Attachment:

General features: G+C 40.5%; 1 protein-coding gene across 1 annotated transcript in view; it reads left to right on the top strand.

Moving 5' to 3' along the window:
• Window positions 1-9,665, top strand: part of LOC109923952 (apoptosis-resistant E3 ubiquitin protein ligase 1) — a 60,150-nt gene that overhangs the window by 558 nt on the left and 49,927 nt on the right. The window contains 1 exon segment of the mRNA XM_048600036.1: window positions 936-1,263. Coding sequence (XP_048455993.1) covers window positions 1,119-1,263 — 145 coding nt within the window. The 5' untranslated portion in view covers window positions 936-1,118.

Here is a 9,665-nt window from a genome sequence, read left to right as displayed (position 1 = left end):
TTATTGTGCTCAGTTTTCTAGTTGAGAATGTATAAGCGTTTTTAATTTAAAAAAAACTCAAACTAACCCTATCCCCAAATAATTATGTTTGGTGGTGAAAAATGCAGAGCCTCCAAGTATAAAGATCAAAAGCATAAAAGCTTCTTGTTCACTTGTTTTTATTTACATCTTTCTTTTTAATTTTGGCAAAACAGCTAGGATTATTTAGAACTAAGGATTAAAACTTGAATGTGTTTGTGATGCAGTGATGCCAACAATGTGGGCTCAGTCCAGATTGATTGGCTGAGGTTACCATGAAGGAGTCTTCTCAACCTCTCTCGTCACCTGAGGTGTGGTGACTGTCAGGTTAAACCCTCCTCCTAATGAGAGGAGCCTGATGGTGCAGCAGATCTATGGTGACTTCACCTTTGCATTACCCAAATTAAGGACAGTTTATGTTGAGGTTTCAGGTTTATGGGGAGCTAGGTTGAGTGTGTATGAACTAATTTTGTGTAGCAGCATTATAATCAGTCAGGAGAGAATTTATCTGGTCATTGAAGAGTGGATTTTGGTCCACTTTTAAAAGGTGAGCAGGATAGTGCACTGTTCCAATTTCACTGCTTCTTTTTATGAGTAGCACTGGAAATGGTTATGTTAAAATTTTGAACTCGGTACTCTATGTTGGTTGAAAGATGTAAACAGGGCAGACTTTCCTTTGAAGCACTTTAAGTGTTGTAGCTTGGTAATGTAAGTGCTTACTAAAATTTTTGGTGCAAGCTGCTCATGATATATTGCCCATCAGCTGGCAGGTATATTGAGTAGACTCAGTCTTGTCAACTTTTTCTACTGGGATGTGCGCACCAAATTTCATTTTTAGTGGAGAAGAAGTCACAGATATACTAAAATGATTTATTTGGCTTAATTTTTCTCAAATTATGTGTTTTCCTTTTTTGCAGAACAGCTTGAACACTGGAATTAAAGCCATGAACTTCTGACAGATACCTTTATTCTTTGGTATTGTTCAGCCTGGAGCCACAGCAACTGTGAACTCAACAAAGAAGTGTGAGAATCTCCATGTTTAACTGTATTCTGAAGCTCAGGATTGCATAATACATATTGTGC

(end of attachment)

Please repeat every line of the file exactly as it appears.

General features: G+C 40.5%; 1 protein-coding gene across 1 annotated transcript in view; it reads left to right on the top strand.

Moving 5' to 3' along the window:
• Window positions 1-9,665, top strand: part of LOC109923952 (apoptosis-resistant E3 ubiquitin protein ligase 1) — a 60,150-nt gene that overhangs the window by 558 nt on the left and 49,927 nt on the right. The window contains 1 exon segment of the mRNA XM_048600036.1: window positions 936-1,263. Coding sequence (XP_048455993.1) covers window positions 1,119-1,263 — 145 coding nt within the window. The 5' untranslated portion in view covers window positions 936-1,118.

Here is a 9,665-nt window from a genome sequence, read left to right as displayed (position 1 = left end):
TTATTGTGCTCAGTTTTCTAGTTGAGAATGTATAAGCGTTTTTAATTTAAAAAAAACTCAAACTAACCCTATCCCCAAATAATTATGTTTGGTGGTGAAAAATGCAGAGCCTCCAAGTATAAAGATCAAAAGCATAAAAGCTTCTTGTTCACTTGTTTTTATTTACATCTTTCTTTTTAATTTTGGCAAAACAGCTAGGATTATTTAGAACTAAGGATTAAAACTTGAATGTGTTTGTGATGCAGTGATGCCAACAATGTGGGCTCAGTCCAGATTGATTGGCTGAGGTTACCATGAAGGAGTCTTCTCAACCTCTCTCGTCACCTGAGGTGTGGTGACTGTCAGGTTAAACCCTCCTCCTAATGAGAGGAGCCTGATGGTGCAGCAGATCTATGGTGACTTCACCTTTGCATTACCCAAATTAAGGACAGTTTATGTTGAGGTTTCAGGTTTATGGGGAGCTAGGTTGAGTGTGTATGAACTAATTTTGTGTAGCAGCATTATAATCAGTCAGGAGAGAATTTATCTGGTCATTGAAGAGTGGATTTTGGTCCACTTTTAAAAGGTGAGCAGGATAGTGCACTGTTCCAATTTCACTGCTTCTTTTTATGAGTAGCACTGGAAATGGTTATGTTAAAATTTTGAACTCGGTACTCTATGTTGGTTGAAAGATGTAAACAGGGCAGACTTTCCTTTGAAGCACTTTAAGTGTTGTAGCTTGGTAATGTAAGTGCTTACTAAAATTTTTGGTGCAAGCTGCTCATGATATATTGCCCATCAGCTGGCAGGTATATTGAGTAGACTCAGTCTTGTCAACTTTTTCTACTGGGATGTGCGCACCAAATTTCATTTTTAGTGGAGAAGAAGTCACAGATATACTAAAATGATTTATTTGGCTTAATTTTTCTCAAATTATGTGTTTTCCTTTTTTGCAGAACAGCTTGAACACTGGAATTAAAGCCATGAACTTCTGACAGATACCTTTATTCTTTGGTATTGTTCAGCCTGGAGCCACAGCAACTGTGAACTCAACAAAGAAGTGTGAGAATCTCCATGTTTAACTGTATTCTGAAGCTCAGGATTGCATAATACATATTGTGC